Deerfield, Highland Park to face $89M bond issue in April for District 113
Township High School District 113 Board President Harvey Cohen reads the statement of a board member who could not be present at the Jan. 7 meeting to discuss the referendum proposal.| Curtis Lehmkuhl~Sun-Times Media
Updated: January 15, 2013 8:40PM
HIGHLAND PARK — Township High School District 113 will ask voters in April to authorize $89 million in bonds to finance the most urgent facility improvements detailed in the district’s new master plan for Highland Park and Deerfield high schools.
The School Board voted Monday to put the question on the April 9 ballot, concluding months of deliberations that started soon after voters rejected a $133-million appeal two years ago.
While some $120 million in projects were tagged as high priority, the district plans to finance about $25 million of the cost from its ongoing capital budget at a rate of $5 million per year over five years.
Professionals who served on the citizens’ steering committee believe another $6 million can be pared from the total through cost-conscious engineering.
The largest chunk of money, about $38 million, would be spent on basic infrastructure, such as heating, cooling and ventilation systems; electrical systems; plumbing and lighting. Another $4 million would be spent on technology cabling and $3.5 million on windows.
New eight-lane swimming pools with diving wells and new multipurpose gymnasiums would be built at both the Deerfield and Highland Park campuses.
Steering committee member Walter Hainsfurther said the panel concluded that refurbishing the pools did not make economic sense. He noted the pools are used from 5 a.m. to 9 or 10 p.m. at night by members of the community. “The is a community asset in my opinion,” he said.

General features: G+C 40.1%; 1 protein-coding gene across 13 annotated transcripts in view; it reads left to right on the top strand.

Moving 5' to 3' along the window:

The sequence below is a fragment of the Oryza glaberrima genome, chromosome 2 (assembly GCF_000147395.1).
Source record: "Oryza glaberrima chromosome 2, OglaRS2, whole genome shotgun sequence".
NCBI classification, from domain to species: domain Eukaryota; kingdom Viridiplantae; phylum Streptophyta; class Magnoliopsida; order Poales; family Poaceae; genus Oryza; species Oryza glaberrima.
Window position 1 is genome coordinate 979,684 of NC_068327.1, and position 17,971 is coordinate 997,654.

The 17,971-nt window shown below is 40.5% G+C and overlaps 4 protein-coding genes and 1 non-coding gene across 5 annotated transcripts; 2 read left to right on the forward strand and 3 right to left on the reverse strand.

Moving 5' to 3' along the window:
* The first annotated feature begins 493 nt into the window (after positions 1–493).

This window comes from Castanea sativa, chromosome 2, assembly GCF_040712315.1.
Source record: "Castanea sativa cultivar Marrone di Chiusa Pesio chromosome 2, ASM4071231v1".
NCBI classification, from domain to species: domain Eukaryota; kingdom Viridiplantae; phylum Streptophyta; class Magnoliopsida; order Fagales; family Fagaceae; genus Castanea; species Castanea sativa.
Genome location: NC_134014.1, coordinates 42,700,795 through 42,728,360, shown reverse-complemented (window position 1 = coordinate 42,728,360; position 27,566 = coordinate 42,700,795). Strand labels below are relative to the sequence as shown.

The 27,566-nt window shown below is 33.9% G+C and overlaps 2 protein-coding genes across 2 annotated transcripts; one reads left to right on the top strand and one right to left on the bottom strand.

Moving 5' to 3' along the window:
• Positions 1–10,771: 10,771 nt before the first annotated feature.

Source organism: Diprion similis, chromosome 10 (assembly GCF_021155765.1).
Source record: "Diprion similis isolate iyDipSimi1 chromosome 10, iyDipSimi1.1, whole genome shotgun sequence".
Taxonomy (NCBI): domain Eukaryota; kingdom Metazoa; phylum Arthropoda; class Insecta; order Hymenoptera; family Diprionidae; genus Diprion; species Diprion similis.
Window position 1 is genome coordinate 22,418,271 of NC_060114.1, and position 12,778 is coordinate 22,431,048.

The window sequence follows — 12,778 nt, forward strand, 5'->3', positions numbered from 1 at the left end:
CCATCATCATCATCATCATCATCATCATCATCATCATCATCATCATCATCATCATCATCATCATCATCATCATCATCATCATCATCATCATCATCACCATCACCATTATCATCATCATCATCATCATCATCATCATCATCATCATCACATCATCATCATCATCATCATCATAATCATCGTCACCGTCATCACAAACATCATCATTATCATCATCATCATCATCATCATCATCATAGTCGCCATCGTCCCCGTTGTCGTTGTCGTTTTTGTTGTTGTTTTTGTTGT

Financial consultant Tammie Beckwith Schallmo estimated the owner of a $600,000 home would pay about $358 in property taxes for the district’s bond debt on 2013 tax bills paid in 2014, if the referendum passes and the bonds are repaid over 20 years in equal installments. The owner of a $300,000 home would pay about $173.
Schallmo said the district could ask the legislature for permission to repay the bonds over, say, 25 years, which would lower annual payments but increase the total cost of the borrowing.
Frank Pirri — chair of the Education First in 113, the organized group that opposed the 2011 referendum — contended the district has put out misleading figures suggesting the referendum would increase taxes by $47 for the owner of a home valued at $300,000. That figure represents the incremental increase the first year.
While voters rejected the 2011 referendum 57 to 43 percent, supporter Rick Heineman expressed optimism about the prospects for success this time.
“The primary criticism of the 2011 referendum was that it wasn’t a good plan,” said Heineman. “We spent the last two years developing a community-based plan.”
“People in this community really contributed millions of dollars to this effort,” said Hainsfurther, of the countless hours spent by citizens who served on committees.
Said Superintendent George Fornero, “We couldn’t afford the services that have were provided to us.”
The school board has scheduled two community meetings at 7 p.m., Wednesday, Jan. 23, and 10 a.m., Thursday, Jan. 24, to explain the referendum proposal. Both meetings will take place at Deerfield High School, 1959 Waukegan Road, Deerfield.